Perry Belmont Duryea Jr. (October 18, 1921 – January 11, 2004) was an American politician. A Republican, Duryea was a longtime member of the New York State Assembly. He served as speaker of the Assembly from 1969 to 1973 and ran unsuccessfully for Governor of New York in 1978.
Life and career
Duryea was born on October 18, 1921, in Montauk, Suffolk County, New York, the son of Perry B. Duryea Sr. (1891–1968). Duryea Sr. ran a wholesale seafood business, and later was a state senator and State Conservation Commissioner. Duryea Jr. attended East Hampton High School and graduated from Colgate University in 1942.
He attained the rank of lieutenant commander in the U.S. Navy as a pilot of the U.S. Naval Air Transport Service, and entered the family business full-time after World War II.
In 1944 Duryea married Elizabeth Ann Weed with whom he had two children, Lynn Duryea born in 1947 and Perry B. Duryea III born in 1949. The Duryeas divorced in 1990. Perry Duryea subsequently married Marie Therese Duryea..
Duryea was a Republican member of the New York State Assembly from 1961 to 1978. On December 13, 1965, he was elected Minority Leader to replace George L. Ingalls at the beginning of the session of 1966. Duryea served as Assembly Minority Leader until becoming Speaker of the New York State Assembly; he held that position from 1969 to 1973 and served as Minority Leader again from 1974 to 1978. After the Watergate scandal the Republicans lost their majority in the Assembly, and Duryea remains the last Republican speaker of the New York assembly. Duryea was active in fighting against development of eastern Long Island including a successful fight in 1967 to stop plans to turn the Grumman Assembly Plant in Calverton, New York into the fourth major airport in metropolitan New York City.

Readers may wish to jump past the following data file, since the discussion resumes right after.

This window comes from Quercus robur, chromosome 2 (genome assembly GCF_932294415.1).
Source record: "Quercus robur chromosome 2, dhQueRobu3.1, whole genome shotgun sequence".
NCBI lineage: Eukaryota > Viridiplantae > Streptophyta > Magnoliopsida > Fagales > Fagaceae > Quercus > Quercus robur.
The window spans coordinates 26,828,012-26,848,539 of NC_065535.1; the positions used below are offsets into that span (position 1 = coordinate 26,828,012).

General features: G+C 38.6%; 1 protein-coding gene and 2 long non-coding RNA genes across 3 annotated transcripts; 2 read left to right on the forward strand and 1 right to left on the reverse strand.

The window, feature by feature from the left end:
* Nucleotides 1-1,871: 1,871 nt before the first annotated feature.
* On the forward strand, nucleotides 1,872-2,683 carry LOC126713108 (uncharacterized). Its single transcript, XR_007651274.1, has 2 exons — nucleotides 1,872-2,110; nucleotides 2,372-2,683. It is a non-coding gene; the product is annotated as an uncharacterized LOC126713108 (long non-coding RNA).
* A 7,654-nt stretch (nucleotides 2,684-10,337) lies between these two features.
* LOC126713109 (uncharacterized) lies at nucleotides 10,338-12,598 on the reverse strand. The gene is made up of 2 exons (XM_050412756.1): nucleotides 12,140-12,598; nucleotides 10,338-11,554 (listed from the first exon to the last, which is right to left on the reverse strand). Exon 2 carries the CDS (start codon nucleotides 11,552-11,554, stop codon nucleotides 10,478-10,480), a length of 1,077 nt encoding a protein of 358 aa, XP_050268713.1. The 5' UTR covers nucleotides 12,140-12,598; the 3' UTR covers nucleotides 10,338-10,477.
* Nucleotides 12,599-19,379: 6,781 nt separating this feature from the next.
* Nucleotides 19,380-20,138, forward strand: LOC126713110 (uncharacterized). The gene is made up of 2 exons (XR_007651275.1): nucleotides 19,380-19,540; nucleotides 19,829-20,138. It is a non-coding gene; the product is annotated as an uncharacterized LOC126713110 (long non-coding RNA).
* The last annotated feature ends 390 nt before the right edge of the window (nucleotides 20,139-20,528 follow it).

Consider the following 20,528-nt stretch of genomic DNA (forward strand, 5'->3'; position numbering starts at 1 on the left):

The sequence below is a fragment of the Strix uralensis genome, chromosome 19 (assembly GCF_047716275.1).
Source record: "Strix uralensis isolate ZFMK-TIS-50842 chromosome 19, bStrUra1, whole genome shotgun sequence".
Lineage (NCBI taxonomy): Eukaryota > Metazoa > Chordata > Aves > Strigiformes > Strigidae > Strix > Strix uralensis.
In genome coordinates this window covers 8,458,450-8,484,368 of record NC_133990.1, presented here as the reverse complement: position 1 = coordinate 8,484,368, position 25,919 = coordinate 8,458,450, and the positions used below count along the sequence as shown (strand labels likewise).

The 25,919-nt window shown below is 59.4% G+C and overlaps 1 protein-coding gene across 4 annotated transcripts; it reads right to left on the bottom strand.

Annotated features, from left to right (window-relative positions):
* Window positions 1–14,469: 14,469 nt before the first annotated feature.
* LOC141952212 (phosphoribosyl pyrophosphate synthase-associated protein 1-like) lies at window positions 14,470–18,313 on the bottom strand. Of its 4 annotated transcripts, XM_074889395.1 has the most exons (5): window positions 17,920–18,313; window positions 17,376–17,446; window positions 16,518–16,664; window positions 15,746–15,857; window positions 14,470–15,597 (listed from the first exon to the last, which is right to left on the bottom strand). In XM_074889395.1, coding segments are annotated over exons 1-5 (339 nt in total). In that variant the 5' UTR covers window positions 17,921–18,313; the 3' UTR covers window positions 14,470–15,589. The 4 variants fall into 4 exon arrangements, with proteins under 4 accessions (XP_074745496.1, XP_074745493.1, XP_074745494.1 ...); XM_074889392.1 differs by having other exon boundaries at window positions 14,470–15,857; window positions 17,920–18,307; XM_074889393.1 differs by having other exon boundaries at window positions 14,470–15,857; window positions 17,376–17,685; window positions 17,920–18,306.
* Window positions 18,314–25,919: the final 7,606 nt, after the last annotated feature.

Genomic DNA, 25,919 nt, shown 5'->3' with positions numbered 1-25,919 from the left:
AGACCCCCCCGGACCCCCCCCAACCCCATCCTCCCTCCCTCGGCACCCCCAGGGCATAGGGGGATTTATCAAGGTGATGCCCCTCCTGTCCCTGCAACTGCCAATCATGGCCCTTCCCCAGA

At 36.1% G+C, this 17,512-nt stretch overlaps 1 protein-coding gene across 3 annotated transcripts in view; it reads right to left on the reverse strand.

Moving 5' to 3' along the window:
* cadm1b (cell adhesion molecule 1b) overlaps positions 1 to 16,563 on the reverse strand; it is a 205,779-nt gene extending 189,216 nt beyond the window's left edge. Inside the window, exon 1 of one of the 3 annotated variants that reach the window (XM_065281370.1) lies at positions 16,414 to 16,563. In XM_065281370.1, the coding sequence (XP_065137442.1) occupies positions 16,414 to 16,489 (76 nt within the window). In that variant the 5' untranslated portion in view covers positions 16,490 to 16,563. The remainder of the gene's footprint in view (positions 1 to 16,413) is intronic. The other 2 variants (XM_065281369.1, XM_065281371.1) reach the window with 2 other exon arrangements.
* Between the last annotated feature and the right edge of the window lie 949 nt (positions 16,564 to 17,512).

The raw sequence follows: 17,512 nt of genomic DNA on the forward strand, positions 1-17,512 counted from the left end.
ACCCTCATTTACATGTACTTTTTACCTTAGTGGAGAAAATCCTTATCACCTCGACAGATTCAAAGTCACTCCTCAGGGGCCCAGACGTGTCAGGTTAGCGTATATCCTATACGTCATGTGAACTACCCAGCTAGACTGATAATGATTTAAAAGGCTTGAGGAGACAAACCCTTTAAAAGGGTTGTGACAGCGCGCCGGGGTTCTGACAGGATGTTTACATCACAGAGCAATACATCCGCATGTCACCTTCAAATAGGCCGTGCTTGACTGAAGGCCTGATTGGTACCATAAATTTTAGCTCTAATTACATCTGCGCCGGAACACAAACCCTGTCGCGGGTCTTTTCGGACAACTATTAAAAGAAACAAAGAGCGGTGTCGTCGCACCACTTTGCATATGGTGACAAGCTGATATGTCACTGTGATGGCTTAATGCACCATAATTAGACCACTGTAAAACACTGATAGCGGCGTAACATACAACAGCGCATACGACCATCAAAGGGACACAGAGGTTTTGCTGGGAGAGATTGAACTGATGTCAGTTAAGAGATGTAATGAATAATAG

Duryea was a delegate to the New York State Constitutional Convention of 1967, and a member of the New York Republican State Central Committee in 1968.
Duryea was indicted for alleged election law violations in 1973, but charges were dropped. He was the defendant in People v. Duryea, 76 Misc.2d 948, 351 N.Y.S.2d 978 (1974), affirmed 44 A.D.2d 663, 354 N.Y.S.2d 129 (1974), a case about the right to anonymous free speech, later cited with approval in McIntyre v Ohio Election Commission (1995).
In 1978, Duryea was the Republican candidate for Governor of New York, but lost to the incumbent Hugh Carey. During the campaign, he had called for juveniles to be tried as adults for certain violent crimes, a move steadfastly opposed by Carey. The situation was dramatically altered, however, when Willie Bosket, a 15-year-old from Harlem, killed three people in the New York City Subway and was only sentenced to five years in a state youth facility. The outcry over such a lenient sentence led Carey to reverse course and support a law allowing juveniles as young as 13 to be tried as adults.
A New York State office building in Hauppauge, Long Island, was renamed the Perry B Duryea Jr State Office Building at the request of Suffolk County Court Judge, the Hon. Martin J Kerins.
Duryea died on January 11, 2004, in Southampton Hospital in Southampton, New York, from injuries suffered in a car accident and was buried at the Fort Hill Cemetery in Montauk.